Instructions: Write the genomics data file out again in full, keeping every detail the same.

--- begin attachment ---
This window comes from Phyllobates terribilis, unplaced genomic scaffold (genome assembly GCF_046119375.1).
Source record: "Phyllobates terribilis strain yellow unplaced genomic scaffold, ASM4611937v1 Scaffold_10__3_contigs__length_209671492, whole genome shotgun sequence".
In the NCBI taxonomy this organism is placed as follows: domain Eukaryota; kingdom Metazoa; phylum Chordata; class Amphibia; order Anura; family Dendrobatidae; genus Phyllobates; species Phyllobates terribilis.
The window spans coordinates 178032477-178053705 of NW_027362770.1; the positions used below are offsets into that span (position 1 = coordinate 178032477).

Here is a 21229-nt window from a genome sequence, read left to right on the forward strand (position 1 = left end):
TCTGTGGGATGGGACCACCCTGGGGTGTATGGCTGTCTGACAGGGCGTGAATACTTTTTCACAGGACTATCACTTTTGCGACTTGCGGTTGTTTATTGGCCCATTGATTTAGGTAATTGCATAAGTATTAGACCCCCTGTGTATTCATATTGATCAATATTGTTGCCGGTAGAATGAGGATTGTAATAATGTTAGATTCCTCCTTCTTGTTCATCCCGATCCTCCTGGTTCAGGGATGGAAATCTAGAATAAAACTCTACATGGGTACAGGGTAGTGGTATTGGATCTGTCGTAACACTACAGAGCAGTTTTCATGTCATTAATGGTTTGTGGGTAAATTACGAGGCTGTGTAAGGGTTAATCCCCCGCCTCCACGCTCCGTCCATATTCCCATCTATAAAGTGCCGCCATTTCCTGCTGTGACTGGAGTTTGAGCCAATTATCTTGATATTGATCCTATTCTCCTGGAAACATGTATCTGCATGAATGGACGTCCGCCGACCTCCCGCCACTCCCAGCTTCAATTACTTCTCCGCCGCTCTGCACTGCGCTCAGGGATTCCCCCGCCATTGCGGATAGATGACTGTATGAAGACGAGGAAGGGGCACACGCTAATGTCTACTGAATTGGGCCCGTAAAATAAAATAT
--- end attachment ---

This window comes from Phyllobates terribilis, unplaced genomic scaffold (genome assembly GCF_046119375.1).
Source record: "Phyllobates terribilis strain yellow unplaced genomic scaffold, ASM4611937v1 Scaffold_10__3_contigs__length_209671492, whole genome shotgun sequence".
In the NCBI taxonomy this organism is placed as follows: domain Eukaryota; kingdom Metazoa; phylum Chordata; class Amphibia; order Anura; family Dendrobatidae; genus Phyllobates; species Phyllobates terribilis.
The window spans coordinates 178032477-178053705 of NW_027362770.1; the positions used below are offsets into that span (position 1 = coordinate 178032477).

Here is a 21229-nt window from a genome sequence, read left to right on the forward strand (position 1 = left end):
TCTGTGGGATGGGACCACCCTGGGGTGTATGGCTGTCTGACAGGGCGTGAATACTTTTTCACAGGACTATCACTTTTGCGACTTGCGGTTGTTTATTGGCCCATTGATTTAGGTAATTGCATAAGTATTAGACCCCCTGTGTATTCATATTGATCAATATTGTTGCCGGTAGAATGAGGATTGTAATAATGTTAGATTCCTCCTTCTTGTTCATCCCGATCCTCCTGGTTCAGGGATGGAAATCTAGAATAAAACTCTACATGGGTACAGGGTAGTGGTATTGGATCTGTCGTAACACTACAGAGCAGTTTTCATGTCATTAATGGTTTGTGGGTAAATTACGAGGCTGTGTAAGGGTTAATCCCCCGCCTCCACGCTCCGTCCATATTCCCATCTATAAAGTGCCGCCATTTCCTGCTGTGACTGGAGTTTGAGCCAATTATCTTGATATTGATCCTATTCTCCTGGAAACATGTATCTGCATGAATGGACGTCCGCCGACCTCCCGCCACTCCCAGCTTCAATTACTTCTCCGCCGCTCTGCACTGCGCTCAGGGATTCCCCCGCCATTGCGGATAGATGACTGTATGAAGACGAGGAAGGGGCACACGCTAATGTCTACTGAATTGGGCCCGTAAAATAAAATAT